Different CPU scheduling algorithms have different properties and the choice of a particular algorithm depends on the various factors. Many criteria have been suggested for comparing CPU scheduling algorithms.
The criteria include the following:
- CPU utilisation –
The main objective of any CPU scheduling algorithm is to keep the CPU as busy as possible. Theoretically, CPU utilisation can range from 0 to 100 but in a real-time system, it varies from 40 to 90 percent depending on the load upon the system.
- Throughput –
A measure of the work done by CPU is the number of processes being executed and completed per unit time. This is called throughput. The throughput may vary depending upon the length or duration of processes.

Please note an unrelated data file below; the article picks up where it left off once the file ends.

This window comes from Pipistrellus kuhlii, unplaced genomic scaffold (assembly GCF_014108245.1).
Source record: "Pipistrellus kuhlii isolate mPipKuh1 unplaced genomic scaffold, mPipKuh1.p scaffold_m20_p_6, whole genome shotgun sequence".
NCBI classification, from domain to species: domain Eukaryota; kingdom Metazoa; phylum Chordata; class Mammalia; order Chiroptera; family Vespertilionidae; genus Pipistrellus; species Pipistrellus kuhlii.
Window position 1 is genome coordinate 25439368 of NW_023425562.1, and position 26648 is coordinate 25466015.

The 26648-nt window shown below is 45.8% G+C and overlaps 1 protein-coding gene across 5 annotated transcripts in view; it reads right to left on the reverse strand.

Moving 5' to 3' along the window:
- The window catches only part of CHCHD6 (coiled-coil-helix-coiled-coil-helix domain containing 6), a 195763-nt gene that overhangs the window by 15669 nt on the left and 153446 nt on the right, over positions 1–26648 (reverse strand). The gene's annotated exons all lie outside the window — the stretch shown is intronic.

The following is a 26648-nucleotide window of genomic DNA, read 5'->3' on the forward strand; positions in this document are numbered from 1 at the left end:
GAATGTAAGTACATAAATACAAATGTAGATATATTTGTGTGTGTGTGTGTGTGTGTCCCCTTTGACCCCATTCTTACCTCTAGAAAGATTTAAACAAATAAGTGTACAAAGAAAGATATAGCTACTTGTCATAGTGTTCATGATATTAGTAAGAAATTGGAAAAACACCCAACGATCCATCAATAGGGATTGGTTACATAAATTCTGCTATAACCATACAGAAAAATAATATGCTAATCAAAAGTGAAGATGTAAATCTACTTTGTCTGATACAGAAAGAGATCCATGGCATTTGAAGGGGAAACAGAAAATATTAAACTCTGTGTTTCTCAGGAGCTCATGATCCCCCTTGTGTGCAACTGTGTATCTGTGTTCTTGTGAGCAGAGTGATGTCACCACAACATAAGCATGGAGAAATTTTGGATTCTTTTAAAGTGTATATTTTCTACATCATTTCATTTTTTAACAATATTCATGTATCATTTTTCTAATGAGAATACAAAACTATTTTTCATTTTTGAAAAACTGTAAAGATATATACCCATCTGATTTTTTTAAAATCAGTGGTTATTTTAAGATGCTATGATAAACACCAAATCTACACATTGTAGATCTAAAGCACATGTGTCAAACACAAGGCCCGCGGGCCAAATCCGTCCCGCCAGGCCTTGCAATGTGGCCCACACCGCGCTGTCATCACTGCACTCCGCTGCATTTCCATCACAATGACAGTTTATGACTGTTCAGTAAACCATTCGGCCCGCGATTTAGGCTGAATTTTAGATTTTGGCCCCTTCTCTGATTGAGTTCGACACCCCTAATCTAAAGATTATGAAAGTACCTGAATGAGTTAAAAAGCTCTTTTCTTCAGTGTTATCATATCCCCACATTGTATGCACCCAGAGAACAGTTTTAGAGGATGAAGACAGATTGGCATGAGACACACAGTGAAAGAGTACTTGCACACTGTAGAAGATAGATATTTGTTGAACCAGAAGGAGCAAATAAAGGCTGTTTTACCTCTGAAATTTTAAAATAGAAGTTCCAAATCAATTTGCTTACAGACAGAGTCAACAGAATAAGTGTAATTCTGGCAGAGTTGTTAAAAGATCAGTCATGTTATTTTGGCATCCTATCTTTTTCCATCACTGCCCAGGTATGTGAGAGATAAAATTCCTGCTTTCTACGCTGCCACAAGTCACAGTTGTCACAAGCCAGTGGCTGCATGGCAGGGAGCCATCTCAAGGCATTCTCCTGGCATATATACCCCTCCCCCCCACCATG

- Turnaround time –
For a particular process, an important criteria is how long it takes to execute that process. The time elapsed from the time of submission of a process to the time of completion is known as the turnaround time. Turn-around time is the sum of times spent waiting to get into memory, waiting in ready queue, executing in CPU, and waiting for I/O.
- Waiting time –
A scheduling algorithm does not affect the time required to complete the process once it starts execution. It only affects the waiting time of a process i.e. time spent by a process waiting in the ready queue.
- Response time –
In an interactive system, turn-around time is not the best criteria. A process may produce some output fairly early and continue computing new results while previous results are being output to the user. Thus another criteria is the time taken from submission of the process of request until the first response is produced. This measure is called response time.
There are various CPU Scheduling algorithms such as-
- First Come First Served (FCFS)
- Shortest Job First (SJF)
- Longest Job First (LJF)
- Priority Scheduling
- Round Robin (RR)
- Shortest Remaining Time First (SRTF)
- Longest Remaining Time First (LRTF)